Estimating Player xG

bashertom Public Blog

This blog presents two methods for estimating Player xG

  • Method 1 – First Principles from Match xG
  • Method 2 – Benchmarking against market information

Goalscorer markets can be highly volatile

Volatile markets can lead to edges if we have confidence in our numbers. To estimate value in Player Goalscorer markets we benefit from estimating the expected goals a Player will have in a game (Player xG). Player xG can be extrapolated to the probability of a player scoring 1 goal, 2+ goals, 3+ goals, a goal in each half, first goalscorer and a range of Player markets.

Method 1 – First Principles from Match xG

We start with the expected goals in a match:

There is a direct relationship between the Team xG and the probability of a player scoring. The odds of a player scoring are higher in low scoring matches than they are for the same player in a high scoring match. There can only be a finite number of goals in a match, and this has a direct relationship on the xG of each player on the pitch. The sum of the xG of the Starting XI + Subs = the Team xG.

We assume Team xG exists as an input to our problem.

(Match xG can be estimated through a number of different methodologies. At bookiebashing.net we have a tool that calculates the xG for every game in the primary leagues from market conditions. Match xG can be split into Home xG and Away xG through a number of methodologies – e.g. a function of the match odds. At bookiebashing we provide the home and away xG for each game, hence why we presume Team xG exists as an input to our problem)

The Team xG needs to be split between the potential scorers on the pitch, Starting XI and potential substitutes aswell.

Historically, 8.5% of goals have been scored by substitutes in the top European leagues (from a sample of games where players have scored 6 or more goals of the season). We can use this as an empirical function and assume that the Starting XI will account for 91.5% of the Team xG.

There are plenty of useful online sources for predicted line-ups, like whoscored.com

To distribute the 91.5% of team xG amongst the players we can work out the historical goals/game of each player to give a score rate. We can then normalise the score rate amongst the Starting XI to give a % distribution of goals in the team that sums to 1 (this is a simplified methodology. Additional information, such as starting formation, will have an affect on the distribution of goals amongst a team. If Harry Kane is starting at left back, he’s getting fewer goals than if he starts up front).

Example

Lets assume the XI Players in our home team above have the following historical score rates:

We can take the score rate, and apply the following methodology to work out the AGS odds of each player:

  • Normalise the score rate so that the sum equals 1 across all XI players
  • Determine the starting XI xG by taking the team xG and multiplying this by 0.915
  • Distribute the starting XI xG amongst the players by a function of their normalised team score rate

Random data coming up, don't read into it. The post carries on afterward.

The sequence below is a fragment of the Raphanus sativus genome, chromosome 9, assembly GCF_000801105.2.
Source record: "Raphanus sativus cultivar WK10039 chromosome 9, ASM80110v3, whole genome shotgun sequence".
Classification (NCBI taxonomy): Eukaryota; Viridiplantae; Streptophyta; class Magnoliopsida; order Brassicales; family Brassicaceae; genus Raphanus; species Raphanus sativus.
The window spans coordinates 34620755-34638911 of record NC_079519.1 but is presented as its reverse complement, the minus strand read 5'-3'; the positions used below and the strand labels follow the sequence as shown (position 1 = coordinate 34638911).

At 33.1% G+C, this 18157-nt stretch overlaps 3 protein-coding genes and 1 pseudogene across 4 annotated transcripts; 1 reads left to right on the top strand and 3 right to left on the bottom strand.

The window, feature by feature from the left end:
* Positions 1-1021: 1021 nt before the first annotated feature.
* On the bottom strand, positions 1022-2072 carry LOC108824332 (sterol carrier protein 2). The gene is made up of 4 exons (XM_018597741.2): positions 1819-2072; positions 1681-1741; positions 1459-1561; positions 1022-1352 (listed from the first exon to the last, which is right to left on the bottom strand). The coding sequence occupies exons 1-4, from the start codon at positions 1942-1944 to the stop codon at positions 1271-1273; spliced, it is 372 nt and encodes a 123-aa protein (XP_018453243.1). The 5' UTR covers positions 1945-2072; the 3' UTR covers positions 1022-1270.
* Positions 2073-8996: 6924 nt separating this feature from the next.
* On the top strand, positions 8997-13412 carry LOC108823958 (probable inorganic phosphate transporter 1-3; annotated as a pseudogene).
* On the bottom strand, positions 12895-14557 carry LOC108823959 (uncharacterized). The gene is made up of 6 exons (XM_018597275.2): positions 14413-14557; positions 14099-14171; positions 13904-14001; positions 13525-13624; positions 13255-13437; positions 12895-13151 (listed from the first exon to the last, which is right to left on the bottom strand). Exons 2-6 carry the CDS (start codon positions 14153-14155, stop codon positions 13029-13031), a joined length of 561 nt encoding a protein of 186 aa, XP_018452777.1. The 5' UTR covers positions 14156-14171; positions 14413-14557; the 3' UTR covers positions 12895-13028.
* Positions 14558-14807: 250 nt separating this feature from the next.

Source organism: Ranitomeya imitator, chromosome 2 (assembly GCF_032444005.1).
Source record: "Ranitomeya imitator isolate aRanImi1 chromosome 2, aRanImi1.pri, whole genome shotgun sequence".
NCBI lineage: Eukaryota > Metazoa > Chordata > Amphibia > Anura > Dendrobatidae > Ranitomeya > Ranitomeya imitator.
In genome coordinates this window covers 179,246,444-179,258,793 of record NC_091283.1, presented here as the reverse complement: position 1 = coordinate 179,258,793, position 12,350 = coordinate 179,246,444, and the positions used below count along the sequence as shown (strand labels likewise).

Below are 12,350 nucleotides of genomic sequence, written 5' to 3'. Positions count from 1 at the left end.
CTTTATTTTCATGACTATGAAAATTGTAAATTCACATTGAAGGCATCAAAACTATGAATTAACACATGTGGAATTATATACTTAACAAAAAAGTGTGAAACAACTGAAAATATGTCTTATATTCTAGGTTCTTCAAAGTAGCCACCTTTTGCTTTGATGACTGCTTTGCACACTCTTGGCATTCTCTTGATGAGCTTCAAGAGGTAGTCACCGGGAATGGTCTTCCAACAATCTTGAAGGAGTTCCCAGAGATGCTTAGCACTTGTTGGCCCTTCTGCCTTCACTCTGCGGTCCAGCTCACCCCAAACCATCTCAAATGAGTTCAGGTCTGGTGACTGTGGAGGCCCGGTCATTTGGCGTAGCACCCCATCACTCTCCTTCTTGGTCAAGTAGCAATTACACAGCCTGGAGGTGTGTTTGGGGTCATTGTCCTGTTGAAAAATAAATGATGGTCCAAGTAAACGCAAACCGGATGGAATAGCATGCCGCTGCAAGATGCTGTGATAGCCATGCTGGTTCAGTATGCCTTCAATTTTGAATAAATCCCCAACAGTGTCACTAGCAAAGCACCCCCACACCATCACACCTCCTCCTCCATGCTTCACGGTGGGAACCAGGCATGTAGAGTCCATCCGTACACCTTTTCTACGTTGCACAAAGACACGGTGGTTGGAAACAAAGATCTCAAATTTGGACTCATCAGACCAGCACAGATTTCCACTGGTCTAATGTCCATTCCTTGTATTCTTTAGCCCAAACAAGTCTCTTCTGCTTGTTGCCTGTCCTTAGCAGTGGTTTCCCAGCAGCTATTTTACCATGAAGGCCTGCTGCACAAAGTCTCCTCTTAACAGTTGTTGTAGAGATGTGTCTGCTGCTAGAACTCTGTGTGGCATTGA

• Use a Poisson distribution to determine Player AGS: in excel “AGS = 1-(poisson.dist(over, xG, true))^-1”
  • We can also use a Poisson distribution to estimate the probability of the Player score 2 and 3 goals.

If we have the probability of all 22 player scoring in the match, we can run a Monte Carlo simulation to determine Player FGS price.

 Method 2 – Inverse Poisson from market information

Instead of starting with Team xG we can start with Player AGS from an unbiased source.

An alternative methodology bypasses these issues – using market information and applying an Inverse Poisson relationship.

Player AGS can be worked out from the application of a Poisson probability distribution using Player xG. The reverse is also true – we can use an unbiased Player AGS price and apply an inverse Poisson relationship to estimate the mean Player xG the market maker has used in their modelling.

Whilst this doesn’t help us extrapolate a price for Player AGS (we use this as a starting input), it does help us extrapolate a price for Player 2+, Player 3+, Player to Score in Both Halves.

The Poisson distribution equation:

  • where f(x) = the probability (e.g. AGS odds)
  • λ = the mean (e.g. Player xG)
  • x = the number of occurrences (e.g. Over 2 = Hattrick)

To calculate the mean λ from the odds “f(x)” we must rearrange and solve the equation for λ.

We have a number of options for benchmarking a fair price for AGS. The back, lay, LPM and midpoint on the exchange are options, as is using the top bookmaker price with an appropriate markup.

We are trialling a methodology at BB monitoring the live trading prices for AGS on Betfair exchange for all matches in a day. By applying an inverse Poisson relationship to the AGS price, we can estimate xG. From the xG, we can extrapolate forwards to 2+ and 3+ goals.

We can then target these markets at scale on the bookmaker and at the exchange to find value, especially when smart money results in a player steaming in.

NB Its worth noting that 2+ goals tends to fit a Poisson relationship between AGS and 2+ on the exchange.

NB 3+ goals (i.e. Player to score a Hattrick) tends to trade at a slightly lower price than Poisson (over 2 goals, xG). This could be because of influence from a concept such as dominance in a game (where if a player scores 2 goals they are more likely to score a 3rd) or it may be because layers are taking advantage and offering value to recreational backers in an illiquid market.